The hype surrounding Tennessee's five-star freshman receiver cranked from dull roar to full outcry during the Vols' spring game on Saturday.
Josh Malone broke off the line in the first quarter, took a vicious cut and found himself in prime position against fellow freshman D'Andre Payne.
The true freshman receiver from Gallatin, Tenn., then turned up field, left Payne in his rearview and crossed into Neyland Stadium's end zone for a score.
But he wasn't done. His day was just beginning.
After slipping past Payne again and wrangling in a 6-yard touchdown grab in the second quarter, Malone put the cherry on his breakout party with a 79-yard catch and score, the second from the day from the arm of sophomore quarterback Joshua Dobbs.
The 6-foot-3 freshman finished with six catches for 181 yards and three touchdowns.
Malone and UT's receivers delivered explosion to offense that ranked as the SEC's second-worst passing offense (164.9 yards per game) last year.
"Josh has had a productive spring, but I thought he really stepped it up today, even in the quarterback challenge," UT head coach Butch Jones said. "Josh has pretty much being doing that all spring.
"... He can be as good as he wants to be."
Jones' claim appeared to be on point.
Most of Malone's teammates weren't even slightly surprised by his gaudy stat line.
"He played very well," sophomore cornerback Cam Sutton said. "He's a very hard worker, and he's hard on himself.
"We expect a lot out of him and he expects a lot out of himself. He's going to help us a lot."
But Malone wasn't the only receiver to steal the spotlight.
Sophomore Marquez North, fresh off a Freshman All-SEC selection last season, turned in five catches for 106 yards and a touchdown – a 50-yard pitch and catch from senior Justin Worley – of his own.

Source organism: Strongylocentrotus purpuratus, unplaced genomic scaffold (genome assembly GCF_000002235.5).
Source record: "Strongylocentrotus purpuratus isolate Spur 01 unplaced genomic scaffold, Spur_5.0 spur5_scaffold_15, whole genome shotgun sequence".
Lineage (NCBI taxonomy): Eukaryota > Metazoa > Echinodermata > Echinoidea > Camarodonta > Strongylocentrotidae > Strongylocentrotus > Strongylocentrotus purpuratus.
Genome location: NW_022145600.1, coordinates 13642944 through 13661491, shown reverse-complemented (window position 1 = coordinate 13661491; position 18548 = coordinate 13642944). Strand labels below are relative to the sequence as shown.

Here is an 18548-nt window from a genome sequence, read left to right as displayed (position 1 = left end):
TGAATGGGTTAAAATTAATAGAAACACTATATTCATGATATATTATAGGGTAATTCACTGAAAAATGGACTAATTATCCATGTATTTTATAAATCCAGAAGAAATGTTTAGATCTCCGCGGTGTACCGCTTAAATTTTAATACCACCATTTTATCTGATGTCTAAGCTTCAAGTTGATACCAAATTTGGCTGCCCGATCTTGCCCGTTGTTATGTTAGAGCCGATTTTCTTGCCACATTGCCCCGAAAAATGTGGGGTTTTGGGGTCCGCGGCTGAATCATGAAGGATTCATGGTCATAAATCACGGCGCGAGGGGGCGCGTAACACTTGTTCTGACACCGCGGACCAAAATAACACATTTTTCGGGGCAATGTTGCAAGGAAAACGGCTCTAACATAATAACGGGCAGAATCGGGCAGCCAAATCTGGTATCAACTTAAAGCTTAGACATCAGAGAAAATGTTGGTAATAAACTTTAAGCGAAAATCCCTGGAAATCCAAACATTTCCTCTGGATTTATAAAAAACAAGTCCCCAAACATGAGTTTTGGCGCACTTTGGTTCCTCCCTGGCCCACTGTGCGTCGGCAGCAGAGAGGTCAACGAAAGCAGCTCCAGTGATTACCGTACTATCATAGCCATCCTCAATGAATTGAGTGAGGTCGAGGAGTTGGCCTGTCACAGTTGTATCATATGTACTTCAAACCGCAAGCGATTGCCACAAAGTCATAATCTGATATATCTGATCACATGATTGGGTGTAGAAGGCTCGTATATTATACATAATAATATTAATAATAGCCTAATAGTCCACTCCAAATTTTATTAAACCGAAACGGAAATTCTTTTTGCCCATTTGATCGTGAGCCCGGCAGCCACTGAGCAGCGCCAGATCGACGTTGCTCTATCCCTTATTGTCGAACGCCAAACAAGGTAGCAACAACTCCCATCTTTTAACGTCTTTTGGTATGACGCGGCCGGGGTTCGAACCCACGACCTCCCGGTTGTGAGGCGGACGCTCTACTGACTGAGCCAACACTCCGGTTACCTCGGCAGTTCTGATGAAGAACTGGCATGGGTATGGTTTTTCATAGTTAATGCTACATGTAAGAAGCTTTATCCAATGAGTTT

Junior Cody Blanc reeled in a 19-yard score from freshman quarterback hopeful Riley Ferguson in the game's waning seconds as well.
Fourteen players caught at a pass.
"Honestly, it's a quarterback's best friend when you have people like Marquez, Josh Malone and Jason Croom," Dobbs said, "just bodies who you can throw the ball up and know that they're going to come down with it is huge for us, especially in the red zone."
They came down with it on Saturday. A lot.
The 514 passing yards, albeit in scrimmage form, would have marked the first time UT eclipsed the 300-yard passing mark since 2012.
"I left here a year ago very concerned about our throw game and our ability to make splash plays, and obviously that's in the past," Jones said. "I'm very encouraged about what I see, but we've got a long way to go."
Despite struggling against North on multiple occasions, including on his 50-yard score, Sutton said the secondary has grown stronger from facing the wide outs in practice.
"Our receivers are very versatile," Sutton said. "They all bring different things, whether it's being physical, or stretching the field or being a big body.
"Our receiving core is built around that, and it makes us a better secondary."